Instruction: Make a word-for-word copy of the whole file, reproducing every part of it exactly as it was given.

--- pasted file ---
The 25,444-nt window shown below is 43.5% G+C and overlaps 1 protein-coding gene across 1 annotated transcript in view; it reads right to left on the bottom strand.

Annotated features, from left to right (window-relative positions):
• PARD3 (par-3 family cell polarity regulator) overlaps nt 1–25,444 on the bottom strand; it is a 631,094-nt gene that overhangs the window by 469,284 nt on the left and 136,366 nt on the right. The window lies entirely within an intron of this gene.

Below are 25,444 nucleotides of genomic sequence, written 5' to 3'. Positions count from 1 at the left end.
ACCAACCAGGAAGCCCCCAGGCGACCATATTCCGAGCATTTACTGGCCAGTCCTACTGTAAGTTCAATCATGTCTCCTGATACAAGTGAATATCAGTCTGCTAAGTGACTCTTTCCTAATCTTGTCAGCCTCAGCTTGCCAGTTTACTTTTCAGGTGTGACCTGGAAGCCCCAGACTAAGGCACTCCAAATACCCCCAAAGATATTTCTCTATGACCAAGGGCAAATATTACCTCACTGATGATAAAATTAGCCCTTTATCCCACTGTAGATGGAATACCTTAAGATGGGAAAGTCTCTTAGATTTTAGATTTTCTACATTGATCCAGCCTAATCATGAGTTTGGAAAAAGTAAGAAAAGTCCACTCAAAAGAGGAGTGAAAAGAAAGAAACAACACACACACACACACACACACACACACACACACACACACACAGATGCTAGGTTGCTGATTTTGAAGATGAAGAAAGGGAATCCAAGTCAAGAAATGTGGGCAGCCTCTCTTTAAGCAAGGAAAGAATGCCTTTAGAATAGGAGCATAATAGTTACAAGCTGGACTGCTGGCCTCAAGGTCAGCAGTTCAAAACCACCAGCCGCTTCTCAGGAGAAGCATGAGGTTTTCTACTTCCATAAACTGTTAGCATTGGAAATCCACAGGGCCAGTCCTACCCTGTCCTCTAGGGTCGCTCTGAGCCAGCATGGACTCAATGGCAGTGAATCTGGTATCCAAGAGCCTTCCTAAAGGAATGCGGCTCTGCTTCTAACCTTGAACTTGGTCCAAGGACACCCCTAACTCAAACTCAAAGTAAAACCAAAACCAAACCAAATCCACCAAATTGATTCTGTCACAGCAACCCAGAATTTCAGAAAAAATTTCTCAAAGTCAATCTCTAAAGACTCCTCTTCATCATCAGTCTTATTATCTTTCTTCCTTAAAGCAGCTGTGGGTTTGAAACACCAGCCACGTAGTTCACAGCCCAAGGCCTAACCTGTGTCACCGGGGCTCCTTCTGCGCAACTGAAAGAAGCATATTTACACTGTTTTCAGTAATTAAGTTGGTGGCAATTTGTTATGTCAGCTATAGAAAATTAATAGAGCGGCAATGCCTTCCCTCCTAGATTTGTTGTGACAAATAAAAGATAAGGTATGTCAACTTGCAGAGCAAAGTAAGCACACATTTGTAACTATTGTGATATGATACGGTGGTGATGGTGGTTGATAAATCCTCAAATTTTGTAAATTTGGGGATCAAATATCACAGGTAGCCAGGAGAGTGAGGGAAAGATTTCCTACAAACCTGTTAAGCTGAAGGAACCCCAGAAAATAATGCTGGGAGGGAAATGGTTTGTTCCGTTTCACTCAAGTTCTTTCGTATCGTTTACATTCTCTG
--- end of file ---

The 25,444-nt window shown below is 43.5% G+C and overlaps 1 protein-coding gene across 1 annotated transcript in view; it reads right to left on the bottom strand.

Annotated features, from left to right (window-relative positions):
• PARD3 (par-3 family cell polarity regulator) overlaps nt 1–25,444 on the bottom strand; it is a 631,094-nt gene that overhangs the window by 469,284 nt on the left and 136,366 nt on the right. The window lies entirely within an intron of this gene.

Below are 25,444 nucleotides of genomic sequence, written 5' to 3'. Positions count from 1 at the left end.
ACCAACCAGGAAGCCCCCAGGCGACCATATTCCGAGCATTTACTGGCCAGTCCTACTGTAAGTTCAATCATGTCTCCTGATACAAGTGAATATCAGTCTGCTAAGTGACTCTTTCCTAATCTTGTCAGCCTCAGCTTGCCAGTTTACTTTTCAGGTGTGACCTGGAAGCCCCAGACTAAGGCACTCCAAATACCCCCAAAGATATTTCTCTATGACCAAGGGCAAATATTACCTCACTGATGATAAAATTAGCCCTTTATCCCACTGTAGATGGAATACCTTAAGATGGGAAAGTCTCTTAGATTTTAGATTTTCTACATTGATCCAGCCTAATCATGAGTTTGGAAAAAGTAAGAAAAGTCCACTCAAAAGAGGAGTGAAAAGAAAGAAACAACACACACACACACACACACACACACACACACACACACACACAGATGCTAGGTTGCTGATTTTGAAGATGAAGAAAGGGAATCCAAGTCAAGAAATGTGGGCAGCCTCTCTTTAAGCAAGGAAAGAATGCCTTTAGAATAGGAGCATAATAGTTACAAGCTGGACTGCTGGCCTCAAGGTCAGCAGTTCAAAACCACCAGCCGCTTCTCAGGAGAAGCATGAGGTTTTCTACTTCCATAAACTGTTAGCATTGGAAATCCACAGGGCCAGTCCTACCCTGTCCTCTAGGGTCGCTCTGAGCCAGCATGGACTCAATGGCAGTGAATCTGGTATCCAAGAGCCTTCCTAAAGGAATGCGGCTCTGCTTCTAACCTTGAACTTGGTCCAAGGACACCCCTAACTCAAACTCAAAGTAAAACCAAAACCAAACCAAATCCACCAAATTGATTCTGTCACAGCAACCCAGAATTTCAGAAAAAATTTCTCAAAGTCAATCTCTAAAGACTCCTCTTCATCATCAGTCTTATTATCTTTCTTCCTTAAAGCAGCTGTGGGTTTGAAACACCAGCCACGTAGTTCACAGCCCAAGGCCTAACCTGTGTCACCGGGGCTCCTTCTGCGCAACTGAAAGAAGCATATTTACACTGTTTTCAGTAATTAAGTTGGTGGCAATTTGTTATGTCAGCTATAGAAAATTAATAGAGCGGCAATGCCTTCCCTCCTAGATTTGTTGTGACAAATAAAAGATAAGGTATGTCAACTTGCAGAGCAAAGTAAGCACACATTTGTAACTATTGTGATATGATACGGTGGTGATGGTGGTTGATAAATCCTCAAATTTTGTAAATTTGGGGATCAAATATCACAGGTAGCCAGGAGAGTGAGGGAAAGATTTCCTACAAACCTGTTAAGCTGAAGGAACCCCAGAAAATAATGCTGGGAGGGAAATGGTTTGTTCCGTTTCACTCAAGTTCTTTCGTATCGTTTACATTCTCTG